How the Braves could beat the Phillies

For the past few years, I’ve dabbled in models to simulate games. These models are really “for entertainment purposes only,” in the sense that they spit out detailed game results, but aren’t as predictive, at a macro level, than others — because that’s not their point. In seasons past, ahead of playoff series, I used one of these models to throw together “How the Braves might win” and “How the Braves might lose posts.” For this season, I built a new model which does a much more granular simulation of where balls are hit and what happens to them, based on the actual things that have happened this season for each team’s batters and pitchers.

In keeping with how I did this before, I simply ran this model once and reported the results. Those results, detailed below, reflect a three-game sweep. Is that because the Braves are super-likely to sweep the Phillies in three games? No way! It’s just what this model run happened to pull out. For the sake of interest, I will say that I tried to scan through for a Phillies win to do a “How the Phillies could beat the Braves,” and by coincidence (not any degree of predictiveness), the next few runs also featured Braves winning the series, often in silly-yet-predictable ways (like getting completely shut down until the third time through and then destroying the opposing pitcher in one inning and cruising to a win). So I probably won’t pair this with a post showing an adverse outcome for the Braves; in the interim, feel free to enjoy this as an overly-detailed but completely meaningless snapshot of the model outputs of one set of three games.


Game 1: Ranger Suarez vs. Max Fried

This game starts in a non-unusual fashion early, as Dansby Swanson takes Ranger Suarez deep in the first inning for a 1-0 lead. However, Matt Vierling hits a solo shot of his own in the top of the third, tying the game. It doesn’t stay tied for long, though, as Michael Harris II ties it with another solo homer. (Yes, Harris homering off a lefty is weird, but this is one PA in one game of one simulation.) Harris later doubles with two outs in the bottom of the fifth, but the Braves can’t bring him home.

Things get more interesting in the sixth. Fried is left in to start his third trip through the order, and walks Schwarber to start said trip. Rhys Hoskins singles, and Harper hits an almost-but-not-quite fly ball that lets Schwarber tag up and take third with JT Realmuto up next. In a bit of weirdness, Realmuto hits a swinging bunt into no-man’s land. Schwarber chugs down the line trying to tie it, but Matt Olson is able to flip the ball and get Schwarber tagged out at home. Fried escapes the frame with an Alec Bohm flyout.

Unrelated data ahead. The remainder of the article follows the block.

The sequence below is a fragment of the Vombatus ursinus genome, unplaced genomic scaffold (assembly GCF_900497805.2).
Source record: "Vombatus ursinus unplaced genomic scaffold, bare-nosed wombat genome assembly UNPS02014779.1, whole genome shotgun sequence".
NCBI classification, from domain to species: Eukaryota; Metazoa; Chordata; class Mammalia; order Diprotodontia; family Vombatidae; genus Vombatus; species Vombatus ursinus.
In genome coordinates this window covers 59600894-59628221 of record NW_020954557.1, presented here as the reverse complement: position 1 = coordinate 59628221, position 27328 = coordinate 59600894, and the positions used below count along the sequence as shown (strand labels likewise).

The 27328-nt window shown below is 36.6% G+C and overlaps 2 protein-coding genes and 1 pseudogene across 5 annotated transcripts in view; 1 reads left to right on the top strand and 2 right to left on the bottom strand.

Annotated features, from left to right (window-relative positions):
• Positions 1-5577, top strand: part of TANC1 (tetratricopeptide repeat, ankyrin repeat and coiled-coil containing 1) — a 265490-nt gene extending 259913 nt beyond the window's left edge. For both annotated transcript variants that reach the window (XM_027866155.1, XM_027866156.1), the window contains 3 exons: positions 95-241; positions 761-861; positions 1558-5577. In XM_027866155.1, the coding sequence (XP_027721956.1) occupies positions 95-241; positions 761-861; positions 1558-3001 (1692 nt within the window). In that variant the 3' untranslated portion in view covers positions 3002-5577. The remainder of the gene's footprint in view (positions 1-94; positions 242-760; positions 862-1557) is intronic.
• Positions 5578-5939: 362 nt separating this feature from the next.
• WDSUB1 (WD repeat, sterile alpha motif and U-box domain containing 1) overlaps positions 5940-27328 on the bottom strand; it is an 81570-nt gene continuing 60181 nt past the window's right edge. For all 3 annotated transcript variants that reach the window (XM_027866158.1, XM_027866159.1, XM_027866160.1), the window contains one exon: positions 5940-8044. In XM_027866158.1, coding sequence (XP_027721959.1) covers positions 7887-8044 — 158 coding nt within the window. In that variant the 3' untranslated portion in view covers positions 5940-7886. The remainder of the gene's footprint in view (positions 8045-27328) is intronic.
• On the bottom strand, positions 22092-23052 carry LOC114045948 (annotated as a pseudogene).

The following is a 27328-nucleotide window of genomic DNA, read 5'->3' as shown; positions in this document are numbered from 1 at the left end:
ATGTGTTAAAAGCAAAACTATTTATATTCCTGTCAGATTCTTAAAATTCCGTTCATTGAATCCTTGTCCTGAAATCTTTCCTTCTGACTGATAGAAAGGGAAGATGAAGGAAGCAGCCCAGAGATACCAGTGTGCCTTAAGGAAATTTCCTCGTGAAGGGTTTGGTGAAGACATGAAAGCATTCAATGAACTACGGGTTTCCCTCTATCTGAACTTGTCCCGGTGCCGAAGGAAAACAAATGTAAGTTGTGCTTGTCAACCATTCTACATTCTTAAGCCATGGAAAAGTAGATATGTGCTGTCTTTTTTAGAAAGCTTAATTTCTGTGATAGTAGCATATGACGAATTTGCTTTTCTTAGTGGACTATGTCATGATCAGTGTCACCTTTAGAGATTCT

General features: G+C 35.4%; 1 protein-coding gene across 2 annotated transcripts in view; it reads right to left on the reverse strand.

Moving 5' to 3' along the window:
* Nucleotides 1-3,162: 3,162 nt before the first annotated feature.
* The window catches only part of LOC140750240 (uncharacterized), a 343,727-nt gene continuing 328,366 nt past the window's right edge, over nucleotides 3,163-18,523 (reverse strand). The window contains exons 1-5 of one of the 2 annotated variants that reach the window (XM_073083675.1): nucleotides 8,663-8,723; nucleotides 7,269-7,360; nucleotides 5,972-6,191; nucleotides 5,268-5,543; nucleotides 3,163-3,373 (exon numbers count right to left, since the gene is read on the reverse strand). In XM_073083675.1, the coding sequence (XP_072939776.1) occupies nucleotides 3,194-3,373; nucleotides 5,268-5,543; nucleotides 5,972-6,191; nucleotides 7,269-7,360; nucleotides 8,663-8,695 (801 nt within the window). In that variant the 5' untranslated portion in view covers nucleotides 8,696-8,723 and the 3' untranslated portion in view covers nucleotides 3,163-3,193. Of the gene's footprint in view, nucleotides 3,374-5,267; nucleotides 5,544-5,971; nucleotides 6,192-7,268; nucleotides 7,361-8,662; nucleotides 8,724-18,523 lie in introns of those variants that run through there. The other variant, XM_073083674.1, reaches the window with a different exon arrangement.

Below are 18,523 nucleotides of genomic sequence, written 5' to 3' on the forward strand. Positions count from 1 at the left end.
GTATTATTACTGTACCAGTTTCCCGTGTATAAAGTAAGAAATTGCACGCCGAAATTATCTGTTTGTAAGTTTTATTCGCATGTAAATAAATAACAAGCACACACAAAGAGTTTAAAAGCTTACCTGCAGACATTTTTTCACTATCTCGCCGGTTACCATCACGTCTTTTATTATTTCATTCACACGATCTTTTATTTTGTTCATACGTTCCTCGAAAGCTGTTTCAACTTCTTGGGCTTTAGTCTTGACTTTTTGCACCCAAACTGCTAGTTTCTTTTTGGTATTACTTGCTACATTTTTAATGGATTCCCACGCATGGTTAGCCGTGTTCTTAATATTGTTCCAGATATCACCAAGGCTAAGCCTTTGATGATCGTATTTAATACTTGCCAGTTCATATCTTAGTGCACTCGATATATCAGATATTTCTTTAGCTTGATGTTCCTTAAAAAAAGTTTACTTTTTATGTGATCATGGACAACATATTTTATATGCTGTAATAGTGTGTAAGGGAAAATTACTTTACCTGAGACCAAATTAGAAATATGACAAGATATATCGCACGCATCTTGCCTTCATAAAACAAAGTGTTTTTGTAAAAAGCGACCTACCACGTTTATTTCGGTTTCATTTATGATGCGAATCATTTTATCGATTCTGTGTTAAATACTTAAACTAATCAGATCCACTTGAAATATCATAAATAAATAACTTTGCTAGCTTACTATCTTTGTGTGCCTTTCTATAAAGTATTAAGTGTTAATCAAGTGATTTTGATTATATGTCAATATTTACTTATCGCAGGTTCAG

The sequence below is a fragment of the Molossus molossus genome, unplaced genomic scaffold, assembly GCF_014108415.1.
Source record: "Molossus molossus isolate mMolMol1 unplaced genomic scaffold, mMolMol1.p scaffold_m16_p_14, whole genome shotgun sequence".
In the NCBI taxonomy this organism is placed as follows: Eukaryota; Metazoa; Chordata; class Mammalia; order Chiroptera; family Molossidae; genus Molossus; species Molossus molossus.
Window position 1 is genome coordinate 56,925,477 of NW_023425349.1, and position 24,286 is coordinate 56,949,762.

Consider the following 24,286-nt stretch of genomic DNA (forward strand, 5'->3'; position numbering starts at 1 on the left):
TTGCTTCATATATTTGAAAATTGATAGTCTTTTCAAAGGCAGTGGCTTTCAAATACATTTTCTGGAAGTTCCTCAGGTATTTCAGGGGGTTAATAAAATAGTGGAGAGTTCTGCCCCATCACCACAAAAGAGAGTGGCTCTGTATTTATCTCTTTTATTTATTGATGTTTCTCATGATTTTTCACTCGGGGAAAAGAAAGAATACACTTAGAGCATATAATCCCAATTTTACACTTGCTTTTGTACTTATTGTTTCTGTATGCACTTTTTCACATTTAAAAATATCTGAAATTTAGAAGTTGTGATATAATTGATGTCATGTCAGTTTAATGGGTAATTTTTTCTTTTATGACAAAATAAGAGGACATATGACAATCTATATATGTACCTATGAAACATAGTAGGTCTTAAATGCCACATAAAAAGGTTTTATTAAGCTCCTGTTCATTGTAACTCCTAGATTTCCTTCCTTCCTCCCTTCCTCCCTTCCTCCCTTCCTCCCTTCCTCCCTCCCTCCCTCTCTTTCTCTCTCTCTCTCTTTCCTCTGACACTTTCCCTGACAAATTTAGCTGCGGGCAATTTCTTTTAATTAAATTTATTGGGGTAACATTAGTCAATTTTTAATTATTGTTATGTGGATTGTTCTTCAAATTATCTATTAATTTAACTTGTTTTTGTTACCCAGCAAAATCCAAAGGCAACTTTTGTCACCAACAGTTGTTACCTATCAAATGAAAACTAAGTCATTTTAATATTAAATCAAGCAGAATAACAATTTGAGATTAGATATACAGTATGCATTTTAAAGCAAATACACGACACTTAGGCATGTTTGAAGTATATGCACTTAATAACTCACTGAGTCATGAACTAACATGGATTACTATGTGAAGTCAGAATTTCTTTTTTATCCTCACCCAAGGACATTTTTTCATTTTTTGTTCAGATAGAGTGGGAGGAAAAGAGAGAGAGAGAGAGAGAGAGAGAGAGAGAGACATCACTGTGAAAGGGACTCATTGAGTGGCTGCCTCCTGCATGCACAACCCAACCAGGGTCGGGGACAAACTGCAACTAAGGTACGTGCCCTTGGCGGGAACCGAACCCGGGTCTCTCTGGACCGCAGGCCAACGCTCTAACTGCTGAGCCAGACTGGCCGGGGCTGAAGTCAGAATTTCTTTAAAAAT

Suarez ends up leaving after 5 23 with a 7/0 K/BB ratio, but two homers allowed. Fried hits Nick Castellanos with a pitch to start the seventh, ending his day. His final line includes an 8/1 K/BB ratio, the HBP, and the homer to Vierling. The sim-Braves probably feel pretty good about three innings of their bullpen with a lead, but Raisel Iglesias subverts expectations by starting his postseason with a game-tying double by Jean Segura that lets Castellanos chug around the bases from first. Vierling followed with a single that put Segura on third, with none out. Booth, Iglesias bears down to strikeout Stott, Schwarber, and Hoskins to keep the game tied.

The bullpens then keep the game quiet through regulation. Kenley Jansen gives up a leadoff single, but ends his inning with a double play ball from Stott. Jose Alvarado pitches the bottom of the ninth and issues a leadoff walk to Ronald Acuña Jr., but the Braves’ next three balls in play can’t find grass or dirt or stands, sending the game to extras.

Dylan Lee pitches the top of the tenth, gives up a leadoff single to Bryce Harper, but sends the game to the bottom of the tenth, scoreless. Seranthony Dominguez then has another meltdown against the Braves to end this game. Olson singles to lead off the bottom of the 10th, William Contreras bloops a single to right, and Orlando Arcia follows by dunking one over short to load the bases with none out.

Dominguez follows by starting his PA 2-0 against Harris, throwing a strike, and then throwing two more balls to end the game.

Game 2: Zack Wheeler vs. Spencer Strider

This result had some weird stuff for Strider, which you can mentally headcanon as him being rusty or somewhat injured despite being able to make the Game 2 start. Strider’s first strikeout didn’t come until Philadelphia’s eighth-place hitter, in the third. Still, he keeps the runs off the board.